Executive control is broadly understood as the ability to engage in information processing in pursuit of a goal, especially in circumstances requiring non-habitual or novel responses1. In humans and monkeys, executive function depends on a network of frontal and parietal areas, which is activated in relation to demanding behaviors requiring the suppression of inappropriate response tendencies, monitoring and adjusting behavioral strategies, and the goal-directed control of attention1,2.

Theories of computational rationality, like current frameworks of executive function, propose that controlled (rather than automatic) information processing is costly and is engaged in proportion to the benefits it brings to the organism1,3. Because the decision-theoretic (Bayesian) definition of information is in terms of a reduction of uncertainty, an important implication of this view is that control should be optimally allocated to tasks that not merely have reward value but, more specifically, have uncertainty. It is in conditions of higher ex ante uncertainty that animals can expect to obtain the greatest benefits from processing new information and improving prediction accuracy4,5,6,7.

Consistent with this view, a growing literature shows that attention is recruited by uncertainty independently of reward gains. Animals are intrinsically motivated to resolve uncertainty independently of instrumental incentives5,8, the expectation of new information influences eye movements in humans9 and monkeys10, and oculomotor neurons in monkey parietal cortex have stronger responses preceding saccades that are expected to reduce uncertainty11. And yet, while existing studies have tested neural activity in the fronto-parietal network in tasks involving risk and ambiguity, learning, exploration, novelty, or surprise (e.g. refs. 12,13,14,15,16,17), critical open questions remain about the cellular effects of uncertainty on this network.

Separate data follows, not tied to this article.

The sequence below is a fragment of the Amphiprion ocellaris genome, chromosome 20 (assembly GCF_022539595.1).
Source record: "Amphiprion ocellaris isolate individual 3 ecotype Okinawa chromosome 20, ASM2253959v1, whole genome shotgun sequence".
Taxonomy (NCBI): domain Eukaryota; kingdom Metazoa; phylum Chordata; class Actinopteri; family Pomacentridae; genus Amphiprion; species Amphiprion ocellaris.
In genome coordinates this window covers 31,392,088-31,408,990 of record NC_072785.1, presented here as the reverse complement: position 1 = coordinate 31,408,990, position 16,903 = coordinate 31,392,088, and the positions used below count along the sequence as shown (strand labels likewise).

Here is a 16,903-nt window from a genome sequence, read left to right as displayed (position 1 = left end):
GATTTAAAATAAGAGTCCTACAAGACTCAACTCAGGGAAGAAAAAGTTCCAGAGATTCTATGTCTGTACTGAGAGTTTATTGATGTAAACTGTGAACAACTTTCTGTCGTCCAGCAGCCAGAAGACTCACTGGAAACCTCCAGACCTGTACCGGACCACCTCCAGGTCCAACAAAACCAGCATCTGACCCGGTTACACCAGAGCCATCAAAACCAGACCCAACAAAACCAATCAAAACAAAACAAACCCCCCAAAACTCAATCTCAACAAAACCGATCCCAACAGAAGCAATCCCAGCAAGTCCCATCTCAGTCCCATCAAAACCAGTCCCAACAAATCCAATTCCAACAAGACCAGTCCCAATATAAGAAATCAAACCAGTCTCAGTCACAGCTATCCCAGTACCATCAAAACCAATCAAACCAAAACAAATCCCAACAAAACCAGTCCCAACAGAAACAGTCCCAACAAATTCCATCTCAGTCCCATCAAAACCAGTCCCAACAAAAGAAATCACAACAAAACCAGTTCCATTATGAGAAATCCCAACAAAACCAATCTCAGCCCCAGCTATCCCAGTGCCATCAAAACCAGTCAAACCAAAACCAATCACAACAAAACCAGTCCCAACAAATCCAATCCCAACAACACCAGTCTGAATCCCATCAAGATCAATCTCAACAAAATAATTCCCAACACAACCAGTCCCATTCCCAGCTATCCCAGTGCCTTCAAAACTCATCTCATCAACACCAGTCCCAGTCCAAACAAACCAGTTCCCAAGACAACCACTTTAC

One question concerns the distinction between uncertainty and reward gains. In instrumental conditions, when animals make reward-maximizing decisions, reductions of decision uncertainty are closely related with increases in long-term reward gains5,18. A handful of studies recently used non-instrumental conditions to show that individual neurons have distinct responses to the variance and value of expected rewards, but these studies have targeted the orbitofrontal cortex19 and subcortical structures20,21 rather than the fronto-parietal network22,23,24,25,26 (but see11 for a notable exception).

A second key question is how uncertainty affects not only neural activity within areas but information flow between areas. A central tenet of Bayesian4 and predictive coding theories6 is that, in states of high prior uncertainty, the brain downregulates top-down signals conveying uncertain prior expectations and upregulates the bottom-up transmission of sensory information. However, while this view is prevalent in computational theories, there has been no empirical demonstration of uncertainty-dependent modulations of functional connectivity.